3.7m (12ft) by 2.44m (8ft)
The layout is of a fictional South Wales dock set in the immediate pre-nationalisation era, just before the demise of the Great Western railway.
Built as a double-track mainline continuous run with a single through goods and passenger and a branch line. The main station includes a goods yard and a loco shed. Above the arches a goods line runs continuously, controlled by a shuttle unit.
Most of the main buildings are scratch built aoart from the large factory which is a stretched kit. Bothe roads have magnet operated lorries to add movement interest and the cranes simulate the loading and unloading of a ship.
Layout operation is based on an imaginary week at Walker’s Ridge. In keeping with its supposed remote location, passenger services are handled by a single RDC (Rail Diesel Car) or a Gas-Electric rail car. Occasional freight trains bring in coal, fuel and other supplies for the community. The layout is a ‘shunting puzzle, and full use has to be made of the wye tracks to place the freight cars in the correct location for loading or unloading. On Sundays, tourist trains may visit Walker’s ridge, and these often have an open car or similar which needs turning on the wye before returning. Train operation is by DCC control, and points are solenoid operated via a CDU.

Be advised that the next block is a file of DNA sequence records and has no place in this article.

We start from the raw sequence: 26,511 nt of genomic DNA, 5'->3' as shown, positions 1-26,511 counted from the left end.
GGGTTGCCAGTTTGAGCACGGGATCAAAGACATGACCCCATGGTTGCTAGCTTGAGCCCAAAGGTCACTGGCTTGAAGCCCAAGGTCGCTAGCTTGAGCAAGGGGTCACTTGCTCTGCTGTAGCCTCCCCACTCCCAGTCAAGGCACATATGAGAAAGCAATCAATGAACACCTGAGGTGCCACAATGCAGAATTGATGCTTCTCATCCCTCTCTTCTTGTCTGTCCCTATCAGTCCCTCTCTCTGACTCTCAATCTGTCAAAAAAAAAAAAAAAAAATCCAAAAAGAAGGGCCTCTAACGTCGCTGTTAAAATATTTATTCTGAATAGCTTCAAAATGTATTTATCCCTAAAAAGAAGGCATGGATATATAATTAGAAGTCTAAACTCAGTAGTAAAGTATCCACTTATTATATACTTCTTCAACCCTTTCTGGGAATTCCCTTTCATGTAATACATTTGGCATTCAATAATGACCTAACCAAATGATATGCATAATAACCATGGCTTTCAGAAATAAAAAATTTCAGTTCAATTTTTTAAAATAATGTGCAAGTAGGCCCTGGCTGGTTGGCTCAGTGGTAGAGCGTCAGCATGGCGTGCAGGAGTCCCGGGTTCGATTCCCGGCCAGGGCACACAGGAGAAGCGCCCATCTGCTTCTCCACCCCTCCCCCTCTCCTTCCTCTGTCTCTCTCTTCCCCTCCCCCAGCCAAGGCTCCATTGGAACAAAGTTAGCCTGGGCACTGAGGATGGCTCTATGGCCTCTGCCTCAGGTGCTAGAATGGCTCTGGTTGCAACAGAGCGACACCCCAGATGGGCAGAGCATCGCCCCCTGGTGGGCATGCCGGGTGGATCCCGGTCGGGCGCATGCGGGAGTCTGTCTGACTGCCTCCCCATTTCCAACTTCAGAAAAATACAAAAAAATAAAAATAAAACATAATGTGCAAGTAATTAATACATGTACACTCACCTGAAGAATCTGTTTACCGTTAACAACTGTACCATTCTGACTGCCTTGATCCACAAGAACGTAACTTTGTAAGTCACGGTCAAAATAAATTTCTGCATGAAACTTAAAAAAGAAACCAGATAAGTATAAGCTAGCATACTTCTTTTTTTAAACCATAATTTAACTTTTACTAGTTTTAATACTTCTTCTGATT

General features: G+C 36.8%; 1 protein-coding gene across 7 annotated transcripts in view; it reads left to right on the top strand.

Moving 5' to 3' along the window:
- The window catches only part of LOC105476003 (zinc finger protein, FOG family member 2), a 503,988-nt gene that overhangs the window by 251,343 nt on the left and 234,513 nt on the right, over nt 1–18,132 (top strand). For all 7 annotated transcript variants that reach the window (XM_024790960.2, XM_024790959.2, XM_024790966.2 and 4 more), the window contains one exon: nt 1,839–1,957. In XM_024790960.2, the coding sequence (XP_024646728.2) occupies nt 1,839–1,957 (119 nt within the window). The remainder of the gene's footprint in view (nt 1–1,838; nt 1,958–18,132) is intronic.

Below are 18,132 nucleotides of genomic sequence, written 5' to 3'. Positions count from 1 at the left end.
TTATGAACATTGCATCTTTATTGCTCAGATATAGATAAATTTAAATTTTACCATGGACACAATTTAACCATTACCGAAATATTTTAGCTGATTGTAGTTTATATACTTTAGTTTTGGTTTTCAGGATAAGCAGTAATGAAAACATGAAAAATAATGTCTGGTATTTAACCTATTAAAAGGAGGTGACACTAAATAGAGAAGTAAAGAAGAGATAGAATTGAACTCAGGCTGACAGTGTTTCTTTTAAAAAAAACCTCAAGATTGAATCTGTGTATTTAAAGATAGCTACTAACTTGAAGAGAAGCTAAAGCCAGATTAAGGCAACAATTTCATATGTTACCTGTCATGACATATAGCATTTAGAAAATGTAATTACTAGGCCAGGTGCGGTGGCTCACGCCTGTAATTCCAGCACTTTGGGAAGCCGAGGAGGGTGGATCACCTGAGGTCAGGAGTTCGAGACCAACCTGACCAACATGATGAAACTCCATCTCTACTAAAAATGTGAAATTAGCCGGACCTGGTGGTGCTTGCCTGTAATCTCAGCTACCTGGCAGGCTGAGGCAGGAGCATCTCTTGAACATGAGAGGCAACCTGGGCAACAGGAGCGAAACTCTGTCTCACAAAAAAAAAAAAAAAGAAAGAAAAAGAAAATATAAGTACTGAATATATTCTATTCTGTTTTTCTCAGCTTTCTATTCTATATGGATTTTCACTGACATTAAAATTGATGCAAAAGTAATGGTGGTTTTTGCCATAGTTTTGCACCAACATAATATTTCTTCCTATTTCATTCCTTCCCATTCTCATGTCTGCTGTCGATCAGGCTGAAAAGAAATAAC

Click here to see the full operating sequence…….. (This would go to a separate page with the operating sequence on it)
This layout is owned and maintained by Barry & Penarth Model Railway Club as a tribute to two late members, Captain W (Bill) Walker R.F.A. (retired) and Brian Scoulding.
The saw mill was built by Bill as a small diorama, and later given to Brian who, in 2002/3, incorporated it into a small railroad setting on a single baseboard, and named it ‘Walker’s Ridge’. It was exhibited in this form for a few years.
Brian donated the layout to BPMRC shortly before he succumbed to Motor Neurone Disease in November 2007. Club members have since added the wye board to create a ‘shunting puzzle’ layout. The backscenes were painted by Club member David Woolnough.